Photo

89   "I Love Rock N Roll"
Joan Jett and the Blackhearts (1981)

With the first primal power chord, Jett obliterated her image as a teenage girl-group novelty in the Runaways. The squealing riffs matched her new leather-clad tough-girl image and made her case as one of the fiercest female guitarists of all time.


"I Love Rock N Roll" from I Love Rock N Roll (Blackheart)


Joan Jett performing "I Love Rock N Roll" live

90   "How Soon Is Now?"
The Smiths (1985)

Trading guitarist Johnny Marr's spidery technique for a sobbing oscillation on a few extended chords and a tone-bending wail that sounds like the world racing by, this song became a club standard, opening the passageways between underground rock and dance music.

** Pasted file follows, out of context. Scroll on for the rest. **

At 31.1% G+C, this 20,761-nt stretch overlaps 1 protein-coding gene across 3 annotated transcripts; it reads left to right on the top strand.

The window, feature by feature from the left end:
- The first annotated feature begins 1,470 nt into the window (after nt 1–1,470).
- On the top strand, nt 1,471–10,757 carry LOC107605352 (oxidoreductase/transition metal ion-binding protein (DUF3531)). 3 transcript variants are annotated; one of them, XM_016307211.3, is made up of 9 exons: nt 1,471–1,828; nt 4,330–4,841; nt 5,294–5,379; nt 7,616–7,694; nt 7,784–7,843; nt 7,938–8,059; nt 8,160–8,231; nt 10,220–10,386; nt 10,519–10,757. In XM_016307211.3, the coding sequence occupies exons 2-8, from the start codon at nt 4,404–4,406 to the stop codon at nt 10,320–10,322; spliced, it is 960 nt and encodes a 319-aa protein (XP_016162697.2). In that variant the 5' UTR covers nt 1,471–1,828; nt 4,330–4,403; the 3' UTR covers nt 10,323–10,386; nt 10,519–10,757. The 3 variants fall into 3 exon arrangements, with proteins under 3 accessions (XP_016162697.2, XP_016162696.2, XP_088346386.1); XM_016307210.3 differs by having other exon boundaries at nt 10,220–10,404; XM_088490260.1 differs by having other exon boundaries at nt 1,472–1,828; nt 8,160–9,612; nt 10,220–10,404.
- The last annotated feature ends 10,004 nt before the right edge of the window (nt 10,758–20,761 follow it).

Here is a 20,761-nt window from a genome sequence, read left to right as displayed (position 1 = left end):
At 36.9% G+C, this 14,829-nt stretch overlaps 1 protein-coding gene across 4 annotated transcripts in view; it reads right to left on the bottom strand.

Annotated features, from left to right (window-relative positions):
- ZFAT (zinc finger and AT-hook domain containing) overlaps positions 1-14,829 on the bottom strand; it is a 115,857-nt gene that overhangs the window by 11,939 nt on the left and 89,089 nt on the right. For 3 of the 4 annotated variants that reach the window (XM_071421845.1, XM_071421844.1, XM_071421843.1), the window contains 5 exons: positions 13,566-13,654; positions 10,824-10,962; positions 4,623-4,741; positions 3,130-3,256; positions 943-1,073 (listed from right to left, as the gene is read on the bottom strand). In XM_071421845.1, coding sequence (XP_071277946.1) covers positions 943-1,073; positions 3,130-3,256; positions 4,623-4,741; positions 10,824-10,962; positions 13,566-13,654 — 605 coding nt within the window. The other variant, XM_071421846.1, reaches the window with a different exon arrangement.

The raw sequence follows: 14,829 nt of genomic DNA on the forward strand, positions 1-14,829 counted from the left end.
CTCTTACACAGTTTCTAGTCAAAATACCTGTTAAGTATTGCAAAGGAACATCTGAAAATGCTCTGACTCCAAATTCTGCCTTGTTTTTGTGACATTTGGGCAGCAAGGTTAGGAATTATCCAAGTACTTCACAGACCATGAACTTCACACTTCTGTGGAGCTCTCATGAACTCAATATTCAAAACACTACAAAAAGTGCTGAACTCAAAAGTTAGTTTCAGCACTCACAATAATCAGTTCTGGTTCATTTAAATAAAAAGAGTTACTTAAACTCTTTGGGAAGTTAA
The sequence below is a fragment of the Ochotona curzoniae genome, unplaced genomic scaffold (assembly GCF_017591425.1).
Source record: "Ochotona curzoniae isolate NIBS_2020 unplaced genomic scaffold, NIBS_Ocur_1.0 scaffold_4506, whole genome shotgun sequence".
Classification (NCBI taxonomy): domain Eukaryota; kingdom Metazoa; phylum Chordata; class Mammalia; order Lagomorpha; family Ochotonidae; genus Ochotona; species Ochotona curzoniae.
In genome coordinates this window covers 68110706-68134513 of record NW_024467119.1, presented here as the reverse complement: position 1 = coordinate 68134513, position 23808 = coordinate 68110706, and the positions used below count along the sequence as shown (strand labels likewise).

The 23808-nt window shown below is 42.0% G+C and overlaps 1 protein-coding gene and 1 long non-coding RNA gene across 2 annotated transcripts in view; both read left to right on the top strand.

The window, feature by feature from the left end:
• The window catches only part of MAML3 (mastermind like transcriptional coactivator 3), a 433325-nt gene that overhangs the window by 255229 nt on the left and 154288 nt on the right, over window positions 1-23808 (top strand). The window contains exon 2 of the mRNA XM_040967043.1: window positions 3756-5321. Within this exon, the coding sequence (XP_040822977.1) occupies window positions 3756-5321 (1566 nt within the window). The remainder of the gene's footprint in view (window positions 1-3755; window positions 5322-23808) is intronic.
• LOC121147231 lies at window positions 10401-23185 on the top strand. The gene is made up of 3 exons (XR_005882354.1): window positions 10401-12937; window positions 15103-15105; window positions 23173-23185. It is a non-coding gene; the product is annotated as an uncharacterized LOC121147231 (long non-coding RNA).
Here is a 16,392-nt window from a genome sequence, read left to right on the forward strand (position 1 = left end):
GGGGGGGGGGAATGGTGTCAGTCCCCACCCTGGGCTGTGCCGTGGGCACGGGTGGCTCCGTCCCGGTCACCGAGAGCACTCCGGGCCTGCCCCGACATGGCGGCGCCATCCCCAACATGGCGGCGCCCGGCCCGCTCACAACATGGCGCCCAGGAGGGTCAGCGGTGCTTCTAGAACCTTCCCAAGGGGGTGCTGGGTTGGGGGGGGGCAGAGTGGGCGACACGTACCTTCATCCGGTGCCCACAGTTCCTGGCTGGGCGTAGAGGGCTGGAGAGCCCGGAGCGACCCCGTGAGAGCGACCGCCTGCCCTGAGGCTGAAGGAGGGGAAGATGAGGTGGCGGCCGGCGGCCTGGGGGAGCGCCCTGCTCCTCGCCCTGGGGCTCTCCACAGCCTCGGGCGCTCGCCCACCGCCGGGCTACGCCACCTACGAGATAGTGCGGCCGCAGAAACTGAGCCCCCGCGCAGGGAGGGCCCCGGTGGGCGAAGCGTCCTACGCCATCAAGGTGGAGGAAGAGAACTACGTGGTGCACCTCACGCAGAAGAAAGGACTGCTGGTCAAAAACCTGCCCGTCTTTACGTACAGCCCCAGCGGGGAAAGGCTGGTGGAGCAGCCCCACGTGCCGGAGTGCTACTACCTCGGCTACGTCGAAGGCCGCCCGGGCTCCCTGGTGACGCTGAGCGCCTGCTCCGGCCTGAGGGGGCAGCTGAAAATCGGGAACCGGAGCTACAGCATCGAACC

"How Soon Is Now?" from Meat is Murder (Sire)


The Smiths performing "How Soon Is Now?" live

91   "Drunkship of Lanterns"
The Mars Volta (2003)

The Mars Volta brought prog rock into the 21st century with this thrilling blast, and Omar Rodriguez Lopez announced himself as one of this decade's great young axmen, mixing Gang of Four riffs with Hendrix virtuosity, Latin rhythms and gallons of reverb.


"Drunkship of Lanterns" from De-Loused in the Comatorium (GSL/Universal)


The Mars Volta performing "Drunkship of Lanterns" live

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